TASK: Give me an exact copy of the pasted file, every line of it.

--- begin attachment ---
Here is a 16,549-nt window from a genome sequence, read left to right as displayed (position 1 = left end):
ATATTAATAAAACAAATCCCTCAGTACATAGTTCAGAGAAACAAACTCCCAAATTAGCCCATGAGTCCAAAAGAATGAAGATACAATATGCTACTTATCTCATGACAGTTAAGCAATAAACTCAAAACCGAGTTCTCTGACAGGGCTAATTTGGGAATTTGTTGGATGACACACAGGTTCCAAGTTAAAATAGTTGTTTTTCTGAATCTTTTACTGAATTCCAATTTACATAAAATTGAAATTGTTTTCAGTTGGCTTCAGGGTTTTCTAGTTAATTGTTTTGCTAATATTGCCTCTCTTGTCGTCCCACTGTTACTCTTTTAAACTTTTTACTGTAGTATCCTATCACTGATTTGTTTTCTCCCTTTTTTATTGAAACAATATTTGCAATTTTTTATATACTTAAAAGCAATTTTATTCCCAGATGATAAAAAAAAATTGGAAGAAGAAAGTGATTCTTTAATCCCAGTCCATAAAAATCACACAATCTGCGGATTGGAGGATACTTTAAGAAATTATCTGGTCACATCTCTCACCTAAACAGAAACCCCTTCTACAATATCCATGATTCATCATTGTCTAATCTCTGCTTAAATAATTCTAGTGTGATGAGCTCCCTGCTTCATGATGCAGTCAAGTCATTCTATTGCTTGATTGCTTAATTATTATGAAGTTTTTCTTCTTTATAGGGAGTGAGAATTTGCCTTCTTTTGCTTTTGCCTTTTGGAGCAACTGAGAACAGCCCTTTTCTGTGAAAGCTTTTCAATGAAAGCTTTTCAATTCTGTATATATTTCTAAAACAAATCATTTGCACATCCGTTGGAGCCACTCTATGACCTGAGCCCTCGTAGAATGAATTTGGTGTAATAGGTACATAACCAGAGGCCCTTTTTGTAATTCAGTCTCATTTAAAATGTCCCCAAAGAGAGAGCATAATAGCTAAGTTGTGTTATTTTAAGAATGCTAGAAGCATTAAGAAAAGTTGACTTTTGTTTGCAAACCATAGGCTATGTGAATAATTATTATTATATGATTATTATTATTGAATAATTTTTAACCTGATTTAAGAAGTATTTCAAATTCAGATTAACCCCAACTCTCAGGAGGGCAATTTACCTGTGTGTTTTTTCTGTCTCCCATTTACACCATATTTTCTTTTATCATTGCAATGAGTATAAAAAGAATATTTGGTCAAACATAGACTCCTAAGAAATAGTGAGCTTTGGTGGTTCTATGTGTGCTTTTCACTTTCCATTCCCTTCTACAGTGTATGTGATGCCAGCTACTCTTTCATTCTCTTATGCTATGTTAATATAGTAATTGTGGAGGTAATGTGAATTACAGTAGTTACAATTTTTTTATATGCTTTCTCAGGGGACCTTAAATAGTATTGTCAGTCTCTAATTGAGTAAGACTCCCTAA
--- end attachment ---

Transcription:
Here is a 16,549-nt window from a genome sequence, read left to right as displayed (position 1 = left end):
ATATTAATAAAACAAATCCCTCAGTACATAGTTCAGAGAAACAAACTCCCAAATTAGCCCATGAGTCCAAAAGAATGAAGATACAATATGCTACTTATCTCATGACAGTTAAGCAATAAACTCAAAACCGAGTTCTCTGACAGGGCTAATTTGGGAATTTGTTGGATGACACACAGGTTCCAAGTTAAAATAGTTGTTTTTCTGAATCTTTTACTGAATTCCAATTTACATAAAATTGAAATTGTTTTCAGTTGGCTTCAGGGTTTTCTAGTTAATTGTTTTGCTAATATTGCCTCTCTTGTCGTCCCACTGTTACTCTTTTAAACTTTTTACTGTAGTATCCTATCACTGATTTGTTTTCTCCCTTTTTTATTGAAACAATATTTGCAATTTTTTATATACTTAAAAGCAATTTTATTCCCAGATGATAAAAAAAAATTGGAAGAAGAAAGTGATTCTTTAATCCCAGTCCATAAAAATCACACAATCTGCGGATTGGAGGATACTTTAAGAAATTATCTGGTCACATCTCTCACCTAAACAGAAACCCCTTCTACAATATCCATGATTCATCATTGTCTAATCTCTGCTTAAATAATTCTAGTGTGATGAGCTCCCTGCTTCATGATGCAGTCAAGTCATTCTATTGCTTGATTGCTTAATTATTATGAAGTTTTTCTTCTTTATAGGGAGTGAGAATTTGCCTTCTTTTGCTTTTGCCTTTTGGAGCAACTGAGAACAGCCCTTTTCTGTGAAAGCTTTTCAATGAAAGCTTTTCAATTCTGTATATATTTCTAAAACAAATCATTTGCACATCCGTTGGAGCCACTCTATGACCTGAGCCCTCGTAGAATGAATTTGGTGTAATAGGTACATAACCAGAGGCCCTTTTTGTAATTCAGTCTCATTTAAAATGTCCCCAAAGAGAGAGCATAATAGCTAAGTTGTGTTATTTTAAGAATGCTAGAAGCATTAAGAAAAGTTGACTTTTGTTTGCAAACCATAGGCTATGTGAATAATTATTATTATATGATTATTATTATTGAATAATTTTTAACCTGATTTAAGAAGTATTTCAAATTCAGATTAACCCCAACTCTCAGGAGGGCAATTTACCTGTGTGTTTTTTCTGTCTCCCATTTACACCATATTTTCTTTTATCATTGCAATGAGTATAAAAAGAATATTTGGTCAAACATAGACTCCTAAGAAATAGTGAGCTTTGGTGGTTCTATGTGTGCTTTTCACTTTCCATTCCCTTCTACAGTGTATGTGATGCCAGCTACTCTTTCATTCTCTTATGCTATGTTAATATAGTAATTGTGGAGGTAATGTGAATTACAGTAGTTACAATTTTTTTATATGCTTTCTCAGGGGACCTTAAATAGTATTGTCAGTCTCTAATTGAGTAAGACTCCCTAA